The African bush is a mecca for the nature and wildlife lover and enthusiast and there aren’t many better ways (if any, in my opinion) to go around seeing this wild haven than in the comfort of a 4x4 vehicle, preferably driven by yourself at your own leisure. Such vehicles aren’t always cheap to come by, well in that case, how about renting out a self-drive 4x4? That’s what we did not too long ago and would definitely recommend it to others as well.
In the Lesoma Valley, just off the main road that takes you to Kazangula and then Kasane in northern Botswana, is a gem of place, called Senyati Safari Camp. We went on a long-weekend trip to Kasane at the end of September, wanted to stay in self-catering chalet accommodation and couldn't have been happier with the recommendation to check out this place out.
Located about 100km south of Gaborone, the Big Valley Game Lodge is a new(ish) lodge near the capitol city which aims to offer visitors a scenic, relaxing bush experience not too far from home (for those who live in Gaborone).
There's nothing better than setting up your campsite, pitching your tent, getting the fire going and sitting back to relax for sundowners with a cold drink in your hand! The only downside to this is if your camp chair is old, flimsy and causes searing pains in your buttocks and lower back. Time to get a new chair then!
At the very end of the main road in Kasane in northern Botswana is a group of lodges and a campsite owned by Under One Botswana Sky. One of these is the Chobe Bush Lodge which looks out onto the Chobe National Park and for travellers like us, who had thrown away their leaking tent on the first night of a 12-day trip around Botswana, this lodge saved our entire trip.
A road trip around Botswana over the Christmas holidays seemed like a perfect way for us to see the country we live and work in and to quench our desire to be out in the bush, mixing up some camping with some lodge accommodation and seeing what Botswana has to offer along the way. Little did we know how unprepared we’d be for a seemingly simple but exciting trip!
When the email from the Limpopo River Lodge Reservations office says "We have everything you need, just bring your food and drink", that's literally what it meant. Fully-equipped chalets and rondavels on the banks of the Limpopo River are what you can expect if you take a trip to this small but quaint and almost desolate area of the Tuli Block in Eastern Botswana.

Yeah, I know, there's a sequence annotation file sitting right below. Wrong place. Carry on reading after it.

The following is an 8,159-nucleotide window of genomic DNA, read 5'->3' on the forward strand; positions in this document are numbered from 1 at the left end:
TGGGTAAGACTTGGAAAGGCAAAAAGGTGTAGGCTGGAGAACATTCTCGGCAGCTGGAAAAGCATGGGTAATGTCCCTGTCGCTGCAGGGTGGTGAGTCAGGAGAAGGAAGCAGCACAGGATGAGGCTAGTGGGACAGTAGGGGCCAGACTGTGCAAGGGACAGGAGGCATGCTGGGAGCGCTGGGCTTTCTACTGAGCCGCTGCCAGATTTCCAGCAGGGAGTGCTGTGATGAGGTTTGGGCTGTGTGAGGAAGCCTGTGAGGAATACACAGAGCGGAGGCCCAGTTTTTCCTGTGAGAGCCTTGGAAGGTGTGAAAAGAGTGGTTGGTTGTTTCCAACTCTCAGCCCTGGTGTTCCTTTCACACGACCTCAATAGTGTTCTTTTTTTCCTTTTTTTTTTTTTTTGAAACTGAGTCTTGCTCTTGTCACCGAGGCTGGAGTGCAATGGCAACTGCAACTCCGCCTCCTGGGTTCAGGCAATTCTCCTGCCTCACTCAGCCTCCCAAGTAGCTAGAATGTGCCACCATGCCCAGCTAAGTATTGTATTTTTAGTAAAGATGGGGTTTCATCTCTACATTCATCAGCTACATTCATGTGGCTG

Since this past week was World Rhino Day, on 22nd of September, we thought it fitting to post a short article about our experience rhino tracking through the Mokolodi Nature Reserve in search of those elusive white rhino.
In January of 2016 we had gone to the small town of Palapye for a friend's wedding. We stayed the night at a small but quaint Cresta Hotel and the following morning made our way to the nearby Khama Rhino Sanctuary for a quick day trip. After enjoying that day-visit and not realising the full potential of the place, we agreed to come back another time for a few days and really appreciate what the Sanctuary has to offer. And a few months later, we were on our way, about four hours away from Gaborone, to spend two nights in a chalet at the Khama Rhino Sanctuary.
My wife and I went to a friend's wedding in Palapye at the beginning of January 2016 and since the Khama Rhino Sanctuary is just an hour's drive away, we decided to go for a day-visit the following day.
The Sanctuary is easy to find, literally just off the A14 from Serowe. At the reception we were given suggestions where to go look for rhino but had to take a photo of the map at the reception, as that was the only one they had.
"We are a Botswana-based couple who live for those outdoor, bush-bound moments."